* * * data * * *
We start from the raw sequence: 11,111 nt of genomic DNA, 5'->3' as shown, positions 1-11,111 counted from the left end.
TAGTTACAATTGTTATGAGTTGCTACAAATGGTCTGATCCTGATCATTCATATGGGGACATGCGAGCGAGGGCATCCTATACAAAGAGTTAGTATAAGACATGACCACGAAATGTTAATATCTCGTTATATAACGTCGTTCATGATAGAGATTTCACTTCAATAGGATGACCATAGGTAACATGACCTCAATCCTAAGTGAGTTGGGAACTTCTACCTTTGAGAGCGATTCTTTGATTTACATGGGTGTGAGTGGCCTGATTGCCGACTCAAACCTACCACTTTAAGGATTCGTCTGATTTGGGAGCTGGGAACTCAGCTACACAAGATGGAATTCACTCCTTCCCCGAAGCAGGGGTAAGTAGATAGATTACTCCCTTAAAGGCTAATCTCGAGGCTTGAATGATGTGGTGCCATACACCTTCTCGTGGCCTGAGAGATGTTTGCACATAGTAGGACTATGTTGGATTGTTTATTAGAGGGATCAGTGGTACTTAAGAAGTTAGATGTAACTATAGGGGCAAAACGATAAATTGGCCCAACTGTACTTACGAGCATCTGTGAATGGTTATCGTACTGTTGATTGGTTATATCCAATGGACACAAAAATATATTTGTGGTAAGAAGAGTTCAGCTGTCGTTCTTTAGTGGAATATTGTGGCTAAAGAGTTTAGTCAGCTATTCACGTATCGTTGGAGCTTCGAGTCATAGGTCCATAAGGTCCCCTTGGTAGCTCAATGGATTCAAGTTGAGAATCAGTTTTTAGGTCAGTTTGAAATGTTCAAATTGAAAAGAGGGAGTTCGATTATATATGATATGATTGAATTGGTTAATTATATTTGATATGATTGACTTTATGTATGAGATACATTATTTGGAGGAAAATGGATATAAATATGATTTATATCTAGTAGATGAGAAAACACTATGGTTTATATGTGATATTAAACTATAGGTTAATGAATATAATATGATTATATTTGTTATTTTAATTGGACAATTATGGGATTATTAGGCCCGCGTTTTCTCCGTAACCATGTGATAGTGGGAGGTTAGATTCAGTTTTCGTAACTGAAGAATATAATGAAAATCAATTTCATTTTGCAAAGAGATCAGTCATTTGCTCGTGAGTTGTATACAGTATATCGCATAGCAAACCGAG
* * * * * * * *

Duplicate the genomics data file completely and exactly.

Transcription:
We start from the raw sequence: 11,111 nt of genomic DNA, 5'->3' as shown, positions 1-11,111 counted from the left end.
TAGTTACAATTGTTATGAGTTGCTACAAATGGTCTGATCCTGATCATTCATATGGGGACATGCGAGCGAGGGCATCCTATACAAAGAGTTAGTATAAGACATGACCACGAAATGTTAATATCTCGTTATATAACGTCGTTCATGATAGAGATTTCACTTCAATAGGATGACCATAGGTAACATGACCTCAATCCTAAGTGAGTTGGGAACTTCTACCTTTGAGAGCGATTCTTTGATTTACATGGGTGTGAGTGGCCTGATTGCCGACTCAAACCTACCACTTTAAGGATTCGTCTGATTTGGGAGCTGGGAACTCAGCTACACAAGATGGAATTCACTCCTTCCCCGAAGCAGGGGTAAGTAGATAGATTACTCCCTTAAAGGCTAATCTCGAGGCTTGAATGATGTGGTGCCATACACCTTCTCGTGGCCTGAGAGATGTTTGCACATAGTAGGACTATGTTGGATTGTTTATTAGAGGGATCAGTGGTACTTAAGAAGTTAGATGTAACTATAGGGGCAAAACGATAAATTGGCCCAACTGTACTTACGAGCATCTGTGAATGGTTATCGTACTGTTGATTGGTTATATCCAATGGACACAAAAATATATTTGTGGTAAGAAGAGTTCAGCTGTCGTTCTTTAGTGGAATATTGTGGCTAAAGAGTTTAGTCAGCTATTCACGTATCGTTGGAGCTTCGAGTCATAGGTCCATAAGGTCCCCTTGGTAGCTCAATGGATTCAAGTTGAGAATCAGTTTTTAGGTCAGTTTGAAATGTTCAAATTGAAAAGAGGGAGTTCGATTATATATGATATGATTGAATTGGTTAATTATATTTGATATGATTGACTTTATGTATGAGATACATTATTTGGAGGAAAATGGATATAAATATGATTTATATCTAGTAGATGAGAAAACACTATGGTTTATATGTGATATTAAACTATAGGTTAATGAATATAATATGATTATATTTGTTATTTTAATTGGACAATTATGGGATTATTAGGCCCGCGTTTTCTCCGTAACCATGTGATAGTGGGAGGTTAGATTCAGTTTTCGTAACTGAAGAATATAATGAAAATCAATTTCATTTTGCAAAGAGATCAGTCATTTGCTCGTGAGTTGTATACAGTATATCGCATAGCAAACCGAG